The White City area played host to the 1908 Olympic Games, and sport within the borough is well placed stadiums in the borough include one named after Britains own Olympic Gold medallist Linford Christie. There are also several rowing clubs (Sir Steve Redgrave and Matthew Pinsent have also trained here along the River Thames) and a Premiership football club.

Areas in Hammersmith and Fulham

The following is a list of the main places, towns and areas in Hammersmith and Fulham:
Fulham, Hammersmith, Old Oak Common, Parsons Green, Sands End, Shepherd’s Bush, Waltham Green.


The borough of Haringey is in north London and was formed by the joining of Tottenham, Wood Green and Hornsey, three former Middlesex districts, in 1965. Twinned with the German town of Koblenz, Haringey displays a long history of settlement by foreign ‘visitors’: along the verges of the River Lee traces of prehistoric man have been found, also there is evidence of both Roman and Anglo-Saxon dwellings in the area. In more recent times, aristocrats in the last century were regular visitors to the area, giving their names to some of the local streets, Barons Coleraine for example.

Haringey is described as a deprived area with high unemployment, currently at 7.3 per cent, with a highly diverse population: half of all pupils of school age say that English is their second language. The future, however, looks bright for Haringey, as large amounts of European and Government money are ear-marked for local regeneration projects.

Areas in Haringey

The following is a list of the main places, towns and areas in Haringey:
Crouch End, Finsbury Park, Harringay, Highgate, Hornsey, Hornsey Vale, Muswell Hill, Noel Park, South Tottenham, Stroud Green, Tottenham, Tottenham Hale, Turnpike Lane, West Green, Wood Green.


The London borough of Harrow is a borough located in the outskirts of northwest London bordering with Hertfordshire and has a population of around 205,000. Because of its distance from the hustle and bustle of central London, Harrow is predominantly residential with less densely built up surroundings, several parks and greenbelt areas. The borough is a popular commuter area and enjoys excellent transport links to the city.

Harrow is also the name of a locality within the borough and is home to the famous public school of the same name. The school was founded in 1572 under the Royal Charter granted by Elizabeth I to John Lyon, a local yeoman. Today Harrow School has around 800 pupils, all of whom are full-time boarders.

The borough of Harrow has a diverse business community with a wide range of industries. Major employers include Kodak, Ladbrokes and First National Bank.

These are the most notable areas of the borough:

Cannons Park
Harrow on the Hill
Harrow Weald
Hatch End
North Harrow
Pinner Green
Rayners Lane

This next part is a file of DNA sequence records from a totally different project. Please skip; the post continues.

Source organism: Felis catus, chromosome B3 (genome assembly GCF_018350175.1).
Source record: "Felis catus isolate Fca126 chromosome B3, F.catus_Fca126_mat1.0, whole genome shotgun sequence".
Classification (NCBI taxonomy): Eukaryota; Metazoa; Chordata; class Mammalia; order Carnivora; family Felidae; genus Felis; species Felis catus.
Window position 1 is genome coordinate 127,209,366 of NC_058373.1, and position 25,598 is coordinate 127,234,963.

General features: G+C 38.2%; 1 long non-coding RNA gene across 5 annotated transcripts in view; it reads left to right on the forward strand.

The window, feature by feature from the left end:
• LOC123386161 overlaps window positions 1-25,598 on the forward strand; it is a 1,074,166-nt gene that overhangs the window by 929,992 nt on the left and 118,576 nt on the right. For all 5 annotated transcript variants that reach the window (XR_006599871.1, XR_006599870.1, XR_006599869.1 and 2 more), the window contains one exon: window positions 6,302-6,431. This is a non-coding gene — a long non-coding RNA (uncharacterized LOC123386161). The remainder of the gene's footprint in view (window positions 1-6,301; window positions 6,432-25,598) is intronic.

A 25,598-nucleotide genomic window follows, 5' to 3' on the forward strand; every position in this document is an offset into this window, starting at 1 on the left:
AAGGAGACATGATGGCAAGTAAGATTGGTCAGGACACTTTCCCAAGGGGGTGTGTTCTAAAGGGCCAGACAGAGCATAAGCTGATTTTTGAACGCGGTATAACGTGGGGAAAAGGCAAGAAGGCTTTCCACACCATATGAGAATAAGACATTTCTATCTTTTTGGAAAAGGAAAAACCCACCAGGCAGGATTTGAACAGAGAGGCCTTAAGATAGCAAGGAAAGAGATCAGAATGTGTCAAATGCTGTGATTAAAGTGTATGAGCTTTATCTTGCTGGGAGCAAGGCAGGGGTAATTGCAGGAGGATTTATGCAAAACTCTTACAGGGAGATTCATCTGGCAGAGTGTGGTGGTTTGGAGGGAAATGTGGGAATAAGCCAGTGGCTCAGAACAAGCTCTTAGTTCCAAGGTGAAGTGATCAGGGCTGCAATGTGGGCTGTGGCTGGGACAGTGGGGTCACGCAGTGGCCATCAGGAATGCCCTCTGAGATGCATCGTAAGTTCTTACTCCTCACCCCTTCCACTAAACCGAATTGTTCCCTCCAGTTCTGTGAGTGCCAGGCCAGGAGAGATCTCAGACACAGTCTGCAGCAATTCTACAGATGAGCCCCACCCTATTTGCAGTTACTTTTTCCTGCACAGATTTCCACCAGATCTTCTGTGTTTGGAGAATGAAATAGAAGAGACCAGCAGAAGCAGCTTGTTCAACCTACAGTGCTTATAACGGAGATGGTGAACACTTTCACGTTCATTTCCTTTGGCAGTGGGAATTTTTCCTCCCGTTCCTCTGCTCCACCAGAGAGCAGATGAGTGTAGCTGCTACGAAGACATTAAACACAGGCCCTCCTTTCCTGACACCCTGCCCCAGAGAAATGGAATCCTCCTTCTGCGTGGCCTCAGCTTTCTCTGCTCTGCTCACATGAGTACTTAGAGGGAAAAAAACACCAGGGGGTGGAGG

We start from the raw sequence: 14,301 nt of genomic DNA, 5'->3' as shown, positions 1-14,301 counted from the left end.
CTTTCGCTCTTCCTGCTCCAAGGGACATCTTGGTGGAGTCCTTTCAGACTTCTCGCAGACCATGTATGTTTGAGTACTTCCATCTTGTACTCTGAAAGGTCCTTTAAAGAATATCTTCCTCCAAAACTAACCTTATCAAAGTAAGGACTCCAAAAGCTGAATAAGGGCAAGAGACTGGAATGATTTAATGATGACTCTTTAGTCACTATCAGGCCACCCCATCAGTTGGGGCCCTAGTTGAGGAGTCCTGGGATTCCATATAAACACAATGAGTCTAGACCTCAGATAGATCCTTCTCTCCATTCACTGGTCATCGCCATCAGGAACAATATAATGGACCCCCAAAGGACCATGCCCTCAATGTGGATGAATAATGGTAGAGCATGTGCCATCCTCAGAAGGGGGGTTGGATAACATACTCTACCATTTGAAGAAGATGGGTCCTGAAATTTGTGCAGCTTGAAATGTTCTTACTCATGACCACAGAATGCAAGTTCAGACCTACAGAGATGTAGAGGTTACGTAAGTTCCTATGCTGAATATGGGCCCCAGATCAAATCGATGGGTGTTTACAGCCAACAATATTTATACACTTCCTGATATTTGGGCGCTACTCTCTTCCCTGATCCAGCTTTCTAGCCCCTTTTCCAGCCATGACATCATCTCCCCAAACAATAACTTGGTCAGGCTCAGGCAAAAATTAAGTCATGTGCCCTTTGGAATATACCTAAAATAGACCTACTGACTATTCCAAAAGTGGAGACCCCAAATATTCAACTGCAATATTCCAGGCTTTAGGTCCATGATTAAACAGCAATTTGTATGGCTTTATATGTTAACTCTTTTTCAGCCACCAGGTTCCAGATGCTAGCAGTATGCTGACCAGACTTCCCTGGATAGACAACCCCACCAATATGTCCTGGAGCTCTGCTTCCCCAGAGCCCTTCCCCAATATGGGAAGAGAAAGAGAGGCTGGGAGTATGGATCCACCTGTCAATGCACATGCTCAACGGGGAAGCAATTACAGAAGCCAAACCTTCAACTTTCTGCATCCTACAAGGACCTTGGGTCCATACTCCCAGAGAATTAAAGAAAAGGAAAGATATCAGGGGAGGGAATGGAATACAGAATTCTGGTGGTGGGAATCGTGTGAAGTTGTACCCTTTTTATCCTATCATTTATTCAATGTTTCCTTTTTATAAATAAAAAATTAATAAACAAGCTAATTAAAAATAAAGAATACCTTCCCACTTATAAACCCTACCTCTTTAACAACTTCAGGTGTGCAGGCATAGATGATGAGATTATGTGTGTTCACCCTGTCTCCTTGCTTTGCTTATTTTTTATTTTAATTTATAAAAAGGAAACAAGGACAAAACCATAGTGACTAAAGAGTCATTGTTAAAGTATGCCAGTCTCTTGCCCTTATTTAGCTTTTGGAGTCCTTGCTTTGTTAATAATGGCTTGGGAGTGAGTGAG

South Harrow
West Harrow


Situated in on the edge of east London, the borough of Havering gets it’s name from The Royal Liberty of Havering, granted a charter by Edward IV in 1465. In an area of 43 square miles and over 242,000 residents, more than half of the borough is park- or green-belt land, some of which shows evidence of early Roman settlements. The major Roman staging post of Durolitum was at the site of what is modern-day Romford (the borough’s commercial centre), and from that time to the present the area’s economy has been closely tied to the success of transport links in and out of London.

Havering is surrounded by the districts of Bexley, Redbridge and Barking as well as bordering Thurrock, Essex and the M25 to the east and the Thames to the south. The borough is twinned with towns in France and Germany.

Areas in Havering

The following is a list of the main places, towns and areas in Havering:
Ardleigh Green, Chase Cross, Collier Row, Elm Park, Emerson Park, Gidea Park, Harold Hill, Harold Wood, Havering-atte-Bower, Havering Park, Hornchurch, North Ockendon, Rainham, Romford, Upminster.


Home of the world’s busiest airport, Heathrow, and Northolt Aerodrome, the borough of Hillingdon is the most westerly of the London boroughs. It was created in 1965 when West Drayton, Ruislip, Hayes and Uxbridge (formerly in Middlesex) were merged and the borough fell under the control of the then Greater London Council, which has since been replaced by the London Assembly.
As part of her Golden Jubilee tour, the Queen visited Hillingdon and unveiled a piece of public sculpture entitled ‘Anticipation’ by releasing hundreds of purple and yellow balloons. The borough also boasts part of Britain’s vast canal network, many of which were repaired and improved under the Waterways Act in the 1940’s, making it the perfect place for a relaxing narrow-boat ride.

Recorded in the Doomsday Book of 1086 as a collection of rural communities, Hillingdon now has a culturally diverse population of nearly 250,000.

Areas in Hillingdon

The following is a list of the main places, towns and areas in Hillingdon:
Cowley, Eastcote, Eastcote Village, Hatton, Harlington, Hayes, Hayes End, Hayes Town, Harefield, Harmondsworth, Hillingdon, Ickenham, Longford, Newyears Green, North Hillingdon, Northwood, Northwood Hills, Ruislip, Ruislip Common, Ruislip Gardens, Ruislip Manor, Sipson, South Harefield, South Ruislip, Uxbridge, West Drayton, Yeading, Yiewsley.


Towards the outer edge of west London lies the borough of Hounslow, the result of the 1965 merging of Feltham, Isleworth and Brentford & Chiswick. The borough is perhaps best known for historic Kew Gardens and Hampton Court, the one-time home of Henry VIII, but has also had a long association with steam locomotion, examples of which can be seen in the Kew Bridge Museum.

The pharmaceuticals giant Glaxo-Smith-Kline has it’s headquarters in Hounslow and Rupert Murdoch’s Sky TV has a huge studio complex sited there.